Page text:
Everybody loves a good mystery like the one hobby diver Bob Chaulk recently found. He flippered along the bottom in his SCUBA gear, as usual, and noticed something that was totally inexplicable. After heavy duty research digging back more than a hundred years he managed to unscrew the inscrutable.
Diver baffled by discovery
Bob Chaulk, a SCUBA diver based in Halifax, Nova Scotia, “has dived hundreds of times, but never found anything quite like what he discovered this spring,” Canadian outlets report. What he found “could shed a little new light on one aspect of a dark chapter in Nova Scotian history.”
An explosive one. Over the past three decades, Bob has “has explored Halifax harbor from the Bedford Basin to Chebucto Head.” He’s been down “hundreds” of times. On what was supposed to be just another routine dive, “in a small cove in the narrows between Halifax’s two bridges,” he found something worth using a whole tank of air to examine.
It was simply impossible, or so it seemed. There must be an explanation because there it was, right in front of him. It wasn’t a crash-landed UFO but as far as the diver was concerned, that would have been easier to explain. All the usual things were there, an “assortment of scuttling crabs, polished bottles and bits of plastic trash.” Then he found a massive object which has no natural right to be where it is.
“When I first saw the anchor, I thought, OK, there’s a wreck here, some old derelict came in here. But there’s no way a ship that size could have gotten in here.” The bigger the ship, the bigger the anchor needed to hold it in place. This anchor is huge. The water it’s in can’t handle a boat that size and never could have.
Bob relates he “explored until his air just about ran out.” After having a chance to swim around and get some shots with a golf ball in the frame for size comparison, the diver determined that “the anchor was about two meters long and weighed 135 kilograms.”
It’s obvious that “a ship that needed an anchor that size could not have sailed into shallow, rocky Tufts Cove.” If it didn’t sail in, then how DID it get there? The answer was staring him in the face across the harbor but it took him a while to figure it out.
Lumber schooner ‘St. Bernard’
Chaulk isn’t as comfortable in the library as he is under water but the diver jumped head first into the local history books. When he found the account from a tragedy which occurred December 6, 1917, it looked like he found a plausible explanation for his errant anchor. It seems that on that fateful winter day, the harbor was “ground zero for the Halifax Explosion, which killed nearly 2,000 people.”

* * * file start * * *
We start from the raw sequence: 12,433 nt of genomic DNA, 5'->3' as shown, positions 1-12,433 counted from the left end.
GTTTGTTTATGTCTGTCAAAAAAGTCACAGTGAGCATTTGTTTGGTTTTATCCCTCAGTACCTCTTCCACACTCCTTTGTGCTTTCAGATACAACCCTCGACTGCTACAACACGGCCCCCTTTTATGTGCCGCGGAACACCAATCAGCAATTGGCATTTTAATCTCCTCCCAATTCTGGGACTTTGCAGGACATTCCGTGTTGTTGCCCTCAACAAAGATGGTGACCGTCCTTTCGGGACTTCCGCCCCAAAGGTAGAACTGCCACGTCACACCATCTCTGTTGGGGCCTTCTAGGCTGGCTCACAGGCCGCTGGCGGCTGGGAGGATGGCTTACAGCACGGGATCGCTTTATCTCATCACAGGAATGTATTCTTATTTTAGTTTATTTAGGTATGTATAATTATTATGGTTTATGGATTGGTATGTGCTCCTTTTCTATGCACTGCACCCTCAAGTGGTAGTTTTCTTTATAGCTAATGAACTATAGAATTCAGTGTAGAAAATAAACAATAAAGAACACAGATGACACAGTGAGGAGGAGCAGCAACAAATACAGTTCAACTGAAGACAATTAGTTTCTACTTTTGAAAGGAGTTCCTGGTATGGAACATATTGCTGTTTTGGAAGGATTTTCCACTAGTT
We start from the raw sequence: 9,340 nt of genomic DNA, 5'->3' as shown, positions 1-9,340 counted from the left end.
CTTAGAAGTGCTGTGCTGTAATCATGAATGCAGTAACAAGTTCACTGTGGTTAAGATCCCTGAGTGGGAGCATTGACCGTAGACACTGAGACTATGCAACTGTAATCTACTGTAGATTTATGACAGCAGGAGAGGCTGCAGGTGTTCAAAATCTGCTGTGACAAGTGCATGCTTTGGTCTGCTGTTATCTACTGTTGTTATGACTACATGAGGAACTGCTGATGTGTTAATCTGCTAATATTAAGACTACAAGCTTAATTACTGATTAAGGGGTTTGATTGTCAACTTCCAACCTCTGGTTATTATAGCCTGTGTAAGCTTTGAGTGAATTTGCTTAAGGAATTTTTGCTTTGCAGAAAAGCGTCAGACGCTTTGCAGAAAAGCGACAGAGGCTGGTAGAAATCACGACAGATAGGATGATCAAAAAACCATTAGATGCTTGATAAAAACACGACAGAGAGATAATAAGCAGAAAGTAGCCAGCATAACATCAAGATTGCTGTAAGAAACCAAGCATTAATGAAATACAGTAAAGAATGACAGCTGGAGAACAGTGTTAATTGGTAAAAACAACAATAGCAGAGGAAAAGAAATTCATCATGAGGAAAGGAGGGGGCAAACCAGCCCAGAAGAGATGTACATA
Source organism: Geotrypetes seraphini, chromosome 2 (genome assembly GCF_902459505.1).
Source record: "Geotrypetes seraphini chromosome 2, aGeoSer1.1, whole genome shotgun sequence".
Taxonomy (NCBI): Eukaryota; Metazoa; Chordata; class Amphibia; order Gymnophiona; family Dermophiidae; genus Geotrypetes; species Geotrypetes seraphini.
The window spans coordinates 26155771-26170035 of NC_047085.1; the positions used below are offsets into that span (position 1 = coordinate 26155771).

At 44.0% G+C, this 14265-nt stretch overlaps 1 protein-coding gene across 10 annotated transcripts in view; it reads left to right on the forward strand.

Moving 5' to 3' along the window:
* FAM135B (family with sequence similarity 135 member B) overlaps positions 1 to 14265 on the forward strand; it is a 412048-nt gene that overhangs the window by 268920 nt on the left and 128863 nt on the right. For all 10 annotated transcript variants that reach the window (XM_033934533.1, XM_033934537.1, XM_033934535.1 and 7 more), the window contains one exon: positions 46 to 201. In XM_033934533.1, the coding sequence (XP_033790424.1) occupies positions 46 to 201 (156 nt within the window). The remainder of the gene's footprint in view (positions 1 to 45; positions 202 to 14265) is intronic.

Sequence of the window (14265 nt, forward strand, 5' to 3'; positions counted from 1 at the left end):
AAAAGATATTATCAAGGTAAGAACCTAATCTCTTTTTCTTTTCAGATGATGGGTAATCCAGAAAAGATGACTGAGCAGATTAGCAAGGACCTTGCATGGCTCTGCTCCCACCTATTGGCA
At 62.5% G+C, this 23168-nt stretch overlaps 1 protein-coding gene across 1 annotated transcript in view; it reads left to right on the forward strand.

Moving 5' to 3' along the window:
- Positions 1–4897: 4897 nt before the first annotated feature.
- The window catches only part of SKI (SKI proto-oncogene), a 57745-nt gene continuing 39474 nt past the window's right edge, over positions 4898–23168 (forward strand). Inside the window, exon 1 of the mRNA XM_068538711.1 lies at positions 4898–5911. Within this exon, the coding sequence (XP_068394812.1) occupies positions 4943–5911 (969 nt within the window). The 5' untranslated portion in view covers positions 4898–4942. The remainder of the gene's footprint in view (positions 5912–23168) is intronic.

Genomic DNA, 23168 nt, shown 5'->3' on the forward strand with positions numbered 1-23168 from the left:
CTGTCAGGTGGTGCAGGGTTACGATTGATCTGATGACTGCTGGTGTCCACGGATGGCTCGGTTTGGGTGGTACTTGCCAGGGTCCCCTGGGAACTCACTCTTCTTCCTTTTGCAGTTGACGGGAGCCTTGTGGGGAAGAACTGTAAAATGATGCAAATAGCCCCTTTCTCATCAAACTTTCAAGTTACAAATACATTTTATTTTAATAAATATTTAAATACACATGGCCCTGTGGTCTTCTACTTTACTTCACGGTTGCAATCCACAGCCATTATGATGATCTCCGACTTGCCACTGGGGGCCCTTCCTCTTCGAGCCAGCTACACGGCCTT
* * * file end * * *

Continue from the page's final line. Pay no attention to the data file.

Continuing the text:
It seems his anchor was a “flying object” after all and did crash land where it is. Two ships had a little mishap in the harbor. The “Imo and the Mont Blanc, a ship carrying explosive cargo, collided. The Mont Blanc caught fire and drifted into Pier 6, a space occupied today by the giant Halifax Shipyard building. The St. Bernard, a lumber schooner, was also at the dock.” It wasn’t at that dock for much longer.
As the diver pieced together, “So now you have two ships side by side with a dock in between them. Here’s the Mont Blanc, here’s the Imo,” Chaulk demonstrated with his hands.
“This one blows up, destroys this one, and I contend the anchor [of the St. Bernard] went through the air and landed right here.” The stylish schooner “was blasted to pieces and never seen again.” The wood was blown to “splinters” but the heavy metal equipment, including the anchor, were launched into space.
What Chaulk found means that the crew of the Mont Blanc were exceptionally lucky that day. The position where the diver found the anchor puts it dangerously close to where the crew were standing that day.
They fled the burning ship full of explosives and headed right to where the St. Bernard’s anchor decided to meet them. The anchor from their boat was found “four kilometers away from the blast, near the portion of the harbor known as Northwest Arm.”